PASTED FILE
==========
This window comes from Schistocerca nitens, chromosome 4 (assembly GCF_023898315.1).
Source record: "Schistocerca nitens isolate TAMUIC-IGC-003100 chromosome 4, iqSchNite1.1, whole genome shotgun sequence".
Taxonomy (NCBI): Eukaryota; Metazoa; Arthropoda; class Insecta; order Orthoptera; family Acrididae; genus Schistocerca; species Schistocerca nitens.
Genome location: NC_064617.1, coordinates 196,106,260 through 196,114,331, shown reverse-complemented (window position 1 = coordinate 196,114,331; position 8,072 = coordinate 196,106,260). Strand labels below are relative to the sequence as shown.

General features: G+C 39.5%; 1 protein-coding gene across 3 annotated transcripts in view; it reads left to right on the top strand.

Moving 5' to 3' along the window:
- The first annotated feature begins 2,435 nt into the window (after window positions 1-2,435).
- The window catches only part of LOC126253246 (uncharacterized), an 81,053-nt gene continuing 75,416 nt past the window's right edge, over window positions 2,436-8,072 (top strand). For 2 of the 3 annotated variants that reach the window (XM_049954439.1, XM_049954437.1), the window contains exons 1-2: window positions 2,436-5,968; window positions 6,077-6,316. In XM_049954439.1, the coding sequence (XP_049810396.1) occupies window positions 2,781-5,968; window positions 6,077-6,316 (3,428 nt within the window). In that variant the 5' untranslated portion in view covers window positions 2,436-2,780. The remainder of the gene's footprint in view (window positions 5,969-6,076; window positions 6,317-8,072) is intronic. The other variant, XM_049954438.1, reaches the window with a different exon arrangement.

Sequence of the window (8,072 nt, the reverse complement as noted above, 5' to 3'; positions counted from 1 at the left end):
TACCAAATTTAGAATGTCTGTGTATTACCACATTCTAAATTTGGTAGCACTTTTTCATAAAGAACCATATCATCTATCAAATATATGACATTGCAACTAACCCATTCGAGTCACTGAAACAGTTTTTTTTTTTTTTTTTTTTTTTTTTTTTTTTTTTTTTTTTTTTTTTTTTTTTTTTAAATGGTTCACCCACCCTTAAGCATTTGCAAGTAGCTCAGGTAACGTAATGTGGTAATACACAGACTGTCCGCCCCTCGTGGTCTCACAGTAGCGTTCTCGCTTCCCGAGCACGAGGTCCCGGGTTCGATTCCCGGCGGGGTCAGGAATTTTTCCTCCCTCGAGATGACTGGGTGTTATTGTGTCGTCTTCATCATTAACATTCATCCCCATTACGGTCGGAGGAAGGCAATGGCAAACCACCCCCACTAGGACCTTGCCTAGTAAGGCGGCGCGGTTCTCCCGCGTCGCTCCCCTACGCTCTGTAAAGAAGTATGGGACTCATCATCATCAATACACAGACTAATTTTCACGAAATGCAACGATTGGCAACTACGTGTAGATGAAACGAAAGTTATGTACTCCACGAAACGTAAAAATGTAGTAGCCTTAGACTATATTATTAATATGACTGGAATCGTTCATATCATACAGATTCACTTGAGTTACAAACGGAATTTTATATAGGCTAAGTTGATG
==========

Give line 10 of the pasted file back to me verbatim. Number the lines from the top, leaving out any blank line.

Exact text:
TACCAAATTTAGAATGTCTGTGTATTACCACATTCTAAATTTGGTAGCACTTTTTCATAAAGAACCATATCATCTATCAAATATATGACATTGCAACTAACCCATTCGAGTCACTGAAACAGTTTTTTTTTTTTTTTTTTTTTTTTTTTTTTTTTTTTTTTTTTTTTTTTTTTTTTTTAAATGGTTCACCCACCCTTAAGCATTTGCAAGTAGCTCAGGTAACGTAATGTGGTAATACACAGACTGTCCGCCCCTCGTGGTCTCACAGTAGCGTTCTCGCTTCCCGAGCACGAGGTCCCGGGTTCGATTCCCGGCGGGGTCAGGAATTTTTCCTCCCTCGAGATGACTGGGTGTTATTGTGTCGTCTTCATCATTAACATTCATCCCCATTACGGTCGGAGGAAGGCAATGGCAAACCACCCCCACTAGGACCTTGCCTAGTAAGGCGGCGCGGTTCTCCCGCGTCGCTCCCCTACGCTCTGTAAAGAAGTATGGGACTCATCATCATCAATACACAGACTAATTTTCACGAAATGCAACGATTGGCAACTACGTGTAGATGAAACGAAAGTTATGTACTCCACGAAACGTAAAAATGTAGTAGCCTTAGACTATATTATTAATATGACTGGAATCGTTCATATCATACAGATTCACTTGAGTTACAAACGGAATTTTATATAGGCTAAGTTGATG